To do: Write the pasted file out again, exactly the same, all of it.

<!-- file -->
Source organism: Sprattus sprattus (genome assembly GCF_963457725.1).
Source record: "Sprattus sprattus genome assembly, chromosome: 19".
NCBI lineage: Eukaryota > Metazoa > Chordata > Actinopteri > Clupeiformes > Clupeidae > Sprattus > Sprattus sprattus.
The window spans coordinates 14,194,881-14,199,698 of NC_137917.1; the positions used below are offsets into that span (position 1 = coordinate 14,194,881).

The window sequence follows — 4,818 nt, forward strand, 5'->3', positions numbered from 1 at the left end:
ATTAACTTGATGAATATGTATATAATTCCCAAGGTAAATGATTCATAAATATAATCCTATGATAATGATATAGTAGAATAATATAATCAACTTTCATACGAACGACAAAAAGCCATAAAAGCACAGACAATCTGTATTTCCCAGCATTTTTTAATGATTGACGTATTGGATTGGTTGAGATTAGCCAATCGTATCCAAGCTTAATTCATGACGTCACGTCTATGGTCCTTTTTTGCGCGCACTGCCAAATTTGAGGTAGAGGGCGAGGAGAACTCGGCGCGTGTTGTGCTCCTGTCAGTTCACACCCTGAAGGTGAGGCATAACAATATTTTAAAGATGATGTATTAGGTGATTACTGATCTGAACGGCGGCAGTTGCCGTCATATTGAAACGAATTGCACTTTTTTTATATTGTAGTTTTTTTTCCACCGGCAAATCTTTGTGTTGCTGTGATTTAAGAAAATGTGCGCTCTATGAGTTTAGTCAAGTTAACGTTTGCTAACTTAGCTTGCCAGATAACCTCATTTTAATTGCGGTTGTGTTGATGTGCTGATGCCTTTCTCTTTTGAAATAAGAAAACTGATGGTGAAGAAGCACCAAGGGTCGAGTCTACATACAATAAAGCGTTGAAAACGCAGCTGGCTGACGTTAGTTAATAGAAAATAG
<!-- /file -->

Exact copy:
Source organism: Sprattus sprattus (genome assembly GCF_963457725.1).
Source record: "Sprattus sprattus genome assembly, chromosome: 19".
NCBI lineage: Eukaryota > Metazoa > Chordata > Actinopteri > Clupeiformes > Clupeidae > Sprattus > Sprattus sprattus.
The window spans coordinates 14,194,881-14,199,698 of NC_137917.1; the positions used below are offsets into that span (position 1 = coordinate 14,194,881).

The window sequence follows — 4,818 nt, forward strand, 5'->3', positions numbered from 1 at the left end:
ATTAACTTGATGAATATGTATATAATTCCCAAGGTAAATGATTCATAAATATAATCCTATGATAATGATATAGTAGAATAATATAATCAACTTTCATACGAACGACAAAAAGCCATAAAAGCACAGACAATCTGTATTTCCCAGCATTTTTTAATGATTGACGTATTGGATTGGTTGAGATTAGCCAATCGTATCCAAGCTTAATTCATGACGTCACGTCTATGGTCCTTTTTTGCGCGCACTGCCAAATTTGAGGTAGAGGGCGAGGAGAACTCGGCGCGTGTTGTGCTCCTGTCAGTTCACACCCTGAAGGTGAGGCATAACAATATTTTAAAGATGATGTATTAGGTGATTACTGATCTGAACGGCGGCAGTTGCCGTCATATTGAAACGAATTGCACTTTTTTTATATTGTAGTTTTTTTTCCACCGGCAAATCTTTGTGTTGCTGTGATTTAAGAAAATGTGCGCTCTATGAGTTTAGTCAAGTTAACGTTTGCTAACTTAGCTTGCCAGATAACCTCATTTTAATTGCGGTTGTGTTGATGTGCTGATGCCTTTCTCTTTTGAAATAAGAAAACTGATGGTGAAGAAGCACCAAGGGTCGAGTCTACATACAATAAAGCGTTGAAAACGCAGCTGGCTGACGTTAGTTAATAGAAAATAG